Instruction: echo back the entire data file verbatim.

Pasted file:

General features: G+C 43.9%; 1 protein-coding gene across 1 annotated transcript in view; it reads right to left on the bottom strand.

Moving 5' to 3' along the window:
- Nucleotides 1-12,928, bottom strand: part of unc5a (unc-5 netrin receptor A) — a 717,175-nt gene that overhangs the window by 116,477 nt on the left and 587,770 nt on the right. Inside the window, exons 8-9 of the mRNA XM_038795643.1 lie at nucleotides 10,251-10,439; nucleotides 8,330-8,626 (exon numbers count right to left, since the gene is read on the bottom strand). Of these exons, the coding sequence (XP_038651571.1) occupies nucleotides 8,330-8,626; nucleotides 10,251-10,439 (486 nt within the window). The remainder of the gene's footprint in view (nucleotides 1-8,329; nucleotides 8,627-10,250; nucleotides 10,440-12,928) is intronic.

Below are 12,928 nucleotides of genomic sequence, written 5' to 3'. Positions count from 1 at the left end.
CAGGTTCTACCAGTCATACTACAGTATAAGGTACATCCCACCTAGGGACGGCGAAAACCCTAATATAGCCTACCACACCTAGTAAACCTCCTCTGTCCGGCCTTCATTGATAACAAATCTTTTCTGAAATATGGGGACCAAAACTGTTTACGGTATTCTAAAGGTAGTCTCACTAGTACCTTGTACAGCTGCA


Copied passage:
General features: G+C 43.9%; 1 protein-coding gene across 1 annotated transcript in view; it reads right to left on the bottom strand.

Moving 5' to 3' along the window:
- Nucleotides 1-12,928, bottom strand: part of unc5a (unc-5 netrin receptor A) — a 717,175-nt gene that overhangs the window by 116,477 nt on the left and 587,770 nt on the right. Inside the window, exons 8-9 of the mRNA XM_038795643.1 lie at nucleotides 10,251-10,439; nucleotides 8,330-8,626 (exon numbers count right to left, since the gene is read on the bottom strand). Of these exons, the coding sequence (XP_038651571.1) occupies nucleotides 8,330-8,626; nucleotides 10,251-10,439 (486 nt within the window). The remainder of the gene's footprint in view (nucleotides 1-8,329; nucleotides 8,627-10,250; nucleotides 10,440-12,928) is intronic.

Below are 12,928 nucleotides of genomic sequence, written 5' to 3'. Positions count from 1 at the left end.
CAGGTTCTACCAGTCATACTACAGTATAAGGTACATCCCACCTAGGGACGGCGAAAACCCTAATATAGCCTACCACACCTAGTAAACCTCCTCTGTCCGGCCTTCATTGATAACAAATCTTTTCTGAAATATGGGGACCAAAACTGTTTACGGTATTCTAAAGGTAGTCTCACTAGTACCTTGTACAGCTGCA